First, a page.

A leading US expert on biological warfare said the FBI had identified the perpetrator of last fall’s anthrax attacks on the congressional Democratic leadership and other targets, but was “dragging its feet” in making an arrest and pressing charges, for fear that secret government activities would be exposed.
Barbara Hatch Rosenberg, director of the Chemical and Biological Weapons Program for the Federation of American Scientists, an independent, non-governmental professional group, made the charge in a speech February 18 at the Woodrow Wilson School of Public and International Affairs at Princeton University.
She said the FBI had known since last October the identity of the person who mailed lethal quantities of anthrax in letters to Senate Majority Leader Tom Daschle, Senator Patrick Leahy, and several media outlets. Sources she described as “government insiders” told her the individual in question had been interrogated several times, but not arrested.
At least five anthrax-laced letters were mailed last fall, causing five deaths and several more serious illnesses. Three of them, with a weaker variety of the bacteria, went to the publisher of the Star tabloid, the New York Post, and NBC News anchorman Tom Brokaw. Two more, with extremely powerful doses, went to Daschle and Leahy.
As microbiologists have more carefully studied the anthrax in the Daschle and Leahy letters, they have remarked on the purity and potency of the spores. It has become clear that only a small number of people, those with both the necessary scientific knowledge and access to government stocks of anthrax developed for bacteriological weapons, could have carried out the attack.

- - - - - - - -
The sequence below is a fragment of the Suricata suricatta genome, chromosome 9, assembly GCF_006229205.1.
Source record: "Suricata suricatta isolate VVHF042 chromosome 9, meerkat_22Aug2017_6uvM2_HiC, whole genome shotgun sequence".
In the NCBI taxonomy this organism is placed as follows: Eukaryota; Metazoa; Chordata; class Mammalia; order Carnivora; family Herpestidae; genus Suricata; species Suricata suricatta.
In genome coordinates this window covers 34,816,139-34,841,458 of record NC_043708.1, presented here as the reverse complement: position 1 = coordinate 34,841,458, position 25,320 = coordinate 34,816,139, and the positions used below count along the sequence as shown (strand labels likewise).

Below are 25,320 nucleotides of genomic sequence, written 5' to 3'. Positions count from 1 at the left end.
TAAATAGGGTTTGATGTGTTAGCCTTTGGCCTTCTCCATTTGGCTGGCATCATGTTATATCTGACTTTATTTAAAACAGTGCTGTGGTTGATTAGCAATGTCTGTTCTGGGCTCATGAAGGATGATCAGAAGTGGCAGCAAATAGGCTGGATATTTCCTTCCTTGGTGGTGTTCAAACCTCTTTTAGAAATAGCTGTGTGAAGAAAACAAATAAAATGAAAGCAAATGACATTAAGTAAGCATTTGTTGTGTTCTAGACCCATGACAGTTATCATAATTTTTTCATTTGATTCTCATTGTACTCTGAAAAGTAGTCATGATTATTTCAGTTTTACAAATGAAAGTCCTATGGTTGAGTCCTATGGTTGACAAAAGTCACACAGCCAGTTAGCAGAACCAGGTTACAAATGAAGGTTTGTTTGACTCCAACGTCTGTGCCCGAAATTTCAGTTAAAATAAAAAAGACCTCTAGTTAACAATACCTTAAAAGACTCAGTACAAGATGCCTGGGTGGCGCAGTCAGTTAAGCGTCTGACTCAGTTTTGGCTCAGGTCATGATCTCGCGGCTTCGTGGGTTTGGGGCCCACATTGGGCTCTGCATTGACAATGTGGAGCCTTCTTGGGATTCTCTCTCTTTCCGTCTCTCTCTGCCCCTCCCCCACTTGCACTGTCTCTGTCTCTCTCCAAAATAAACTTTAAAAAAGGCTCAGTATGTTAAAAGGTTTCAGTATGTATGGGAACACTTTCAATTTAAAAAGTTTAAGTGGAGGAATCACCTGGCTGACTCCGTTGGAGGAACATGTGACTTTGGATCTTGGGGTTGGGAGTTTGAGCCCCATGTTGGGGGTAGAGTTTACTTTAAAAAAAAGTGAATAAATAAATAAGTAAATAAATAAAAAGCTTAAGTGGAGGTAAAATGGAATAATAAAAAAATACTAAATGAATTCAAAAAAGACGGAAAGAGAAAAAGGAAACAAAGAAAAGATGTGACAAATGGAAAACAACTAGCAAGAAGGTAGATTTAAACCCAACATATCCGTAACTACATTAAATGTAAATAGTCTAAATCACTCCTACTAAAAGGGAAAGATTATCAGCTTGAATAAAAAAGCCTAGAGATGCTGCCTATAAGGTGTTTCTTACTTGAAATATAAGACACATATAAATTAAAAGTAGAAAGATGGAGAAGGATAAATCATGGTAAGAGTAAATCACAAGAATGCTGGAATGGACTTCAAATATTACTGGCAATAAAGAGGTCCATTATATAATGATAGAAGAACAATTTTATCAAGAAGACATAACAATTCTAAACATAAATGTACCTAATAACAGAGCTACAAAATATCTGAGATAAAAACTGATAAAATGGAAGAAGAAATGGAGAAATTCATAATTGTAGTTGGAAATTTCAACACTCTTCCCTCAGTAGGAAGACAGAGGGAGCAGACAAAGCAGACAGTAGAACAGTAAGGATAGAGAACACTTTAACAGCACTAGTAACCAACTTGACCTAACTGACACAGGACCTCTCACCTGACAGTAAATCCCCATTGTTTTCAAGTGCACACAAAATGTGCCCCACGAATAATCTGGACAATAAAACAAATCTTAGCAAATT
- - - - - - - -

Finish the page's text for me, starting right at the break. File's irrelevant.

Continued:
According to an account in the Trenton Times, Rosenberg told her Princeton audience that the suspect was likely to be a scientist who formerly worked at the US government’s main biological warfare laboratory at Fort Detrick, Maryland, near Frederick, about 40 miles northwest of Washington DC.
In response to a question as to whether the knowledge required to produce the anthrax was widespread among scientists at major drug and chemical companies, Rosenberg said this conception was refuted by a careful examination of the letters to Capitol Hill. “I think that the results of the analyses show that access to classified information was essential,” she said, “and that rules out most of the people in the pharmaceutical industry.”
The extreme toxicity of the anthrax spores suggests that the attacker not only had experience in handling anthrax in a military setting, but had been vaccinated and received annual booster shots, and had access to classified information about how to treat the spores chemically so they would spread through the air without clumping together.
“We can draw a likely portrait of the perpetrator as a former Fort Detrick scientist who is now working for a contractor in the Washington, DC area,” Rosenberg said. “He had reason for travel to Florida, New Jersey and the United Kingdom.... There is also the likelihood the perpetrator made the anthrax himself. He grew it, probably on a solid medium and weaponized it at a private location where he had accumulated the equipment and the material.
“We know that the FBI is looking at this person, and it’s likely that he participated in the past in secret activities that the government would not like to see disclosed,” Rosenberg said. “And this raises the question of whether the FBI may be dragging its feet somewhat and may not be so anxious to bring to public light the person who did this.